II H

wherein R may differ between units and is a tetravalent radical selected from the class consisting of a saturated monocyclic structure containing 6 carbon atoms and a saturated bicyclic structure containing 10 carbon atoms, the four carbonyl groups being attached directly to separate carbon atoms in the R radical and the carbonyl groups of each pair being attached to adjacent carbon atoms in a ring of the R radical; and where Z may differ ice between units and is a divalent radical having a structure selected from the class consisting of M, Ar, Ar'Ar, Ar'XAr", and Ar-XAr"XA1""; wherein M is a 10 carbon atom bicyclic structure containing 2 fused 6 carbon atom rings and is characterized by benzenoid unsaturation, wherein Ar, Ar, and Ar' are monocyclic structures containing 6 carbon atoms and are characterized by benzenoid unsaturation and wherein X may differ within the Z radical and is selected from the class consisting of O, S, SO CH 3) 3)z, 3)2, and CONH-.

Specific copolyimides are those containing the above recurring units in which the R radical is the same throughout and is selected from said R radical class and in which the Z radical differs between units in that it may be either of two Z radicals, the two Z radicals being selected from said Z radical class. Further specific copolyimides are those containing the previously mentioned recurring unit in which the R radical differs between units in that it may be either of the two R radicals selected from said R radical class and in which the same Z radical occurs throughout, said Z radical being selected from the said Z radical class. For the copolyimide or polyimide to be melt processable, the Z radical must contain an X if the same Z radical is to be used throughout. If more than one Z radical is used, one must contain an X.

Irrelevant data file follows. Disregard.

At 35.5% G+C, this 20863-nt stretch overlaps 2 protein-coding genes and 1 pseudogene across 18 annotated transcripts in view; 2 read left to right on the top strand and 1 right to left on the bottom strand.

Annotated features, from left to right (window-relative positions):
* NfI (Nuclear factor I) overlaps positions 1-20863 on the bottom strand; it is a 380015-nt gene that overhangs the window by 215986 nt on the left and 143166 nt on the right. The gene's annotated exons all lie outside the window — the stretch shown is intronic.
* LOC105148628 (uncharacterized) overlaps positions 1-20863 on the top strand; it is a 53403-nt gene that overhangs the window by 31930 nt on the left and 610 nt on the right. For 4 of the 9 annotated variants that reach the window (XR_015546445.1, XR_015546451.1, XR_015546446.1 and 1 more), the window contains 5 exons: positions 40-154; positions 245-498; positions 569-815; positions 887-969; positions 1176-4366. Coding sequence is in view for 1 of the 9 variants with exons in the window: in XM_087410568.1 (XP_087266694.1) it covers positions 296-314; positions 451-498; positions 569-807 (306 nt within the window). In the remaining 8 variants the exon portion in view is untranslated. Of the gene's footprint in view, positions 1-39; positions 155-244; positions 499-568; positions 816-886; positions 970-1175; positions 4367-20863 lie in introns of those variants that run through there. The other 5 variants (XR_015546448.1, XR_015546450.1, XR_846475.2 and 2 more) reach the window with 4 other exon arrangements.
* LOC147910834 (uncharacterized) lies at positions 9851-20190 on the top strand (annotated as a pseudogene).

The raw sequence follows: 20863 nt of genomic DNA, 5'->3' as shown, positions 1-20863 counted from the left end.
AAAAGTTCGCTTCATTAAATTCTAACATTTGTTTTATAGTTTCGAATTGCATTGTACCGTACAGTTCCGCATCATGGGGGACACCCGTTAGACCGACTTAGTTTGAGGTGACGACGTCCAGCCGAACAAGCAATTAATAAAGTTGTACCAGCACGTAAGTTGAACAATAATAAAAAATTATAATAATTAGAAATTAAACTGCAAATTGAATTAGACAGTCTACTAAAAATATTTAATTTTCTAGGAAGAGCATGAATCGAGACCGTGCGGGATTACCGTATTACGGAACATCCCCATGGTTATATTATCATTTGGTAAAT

Particular Z radicals are ArCH Ar",

and ArOAr". Particular copolyimides are those in which the R is the saturated monocyclic structure containing 6 carbon atoms and the Zs differ between units and are (1) Ar and Ar'CH Ar" or (2) and M. Another particular copolyimide is one in which the R differs between units and is the saturated monocyclic structure containing 6 carbon atoms and the saturated bicyclic structure containing 10 carbon atoms and the Z is ArCH Ar".

The melt processable polyirnides of this invention are obtained from at least one alicyclic tetracarboxylic acid dianhydride having the formula: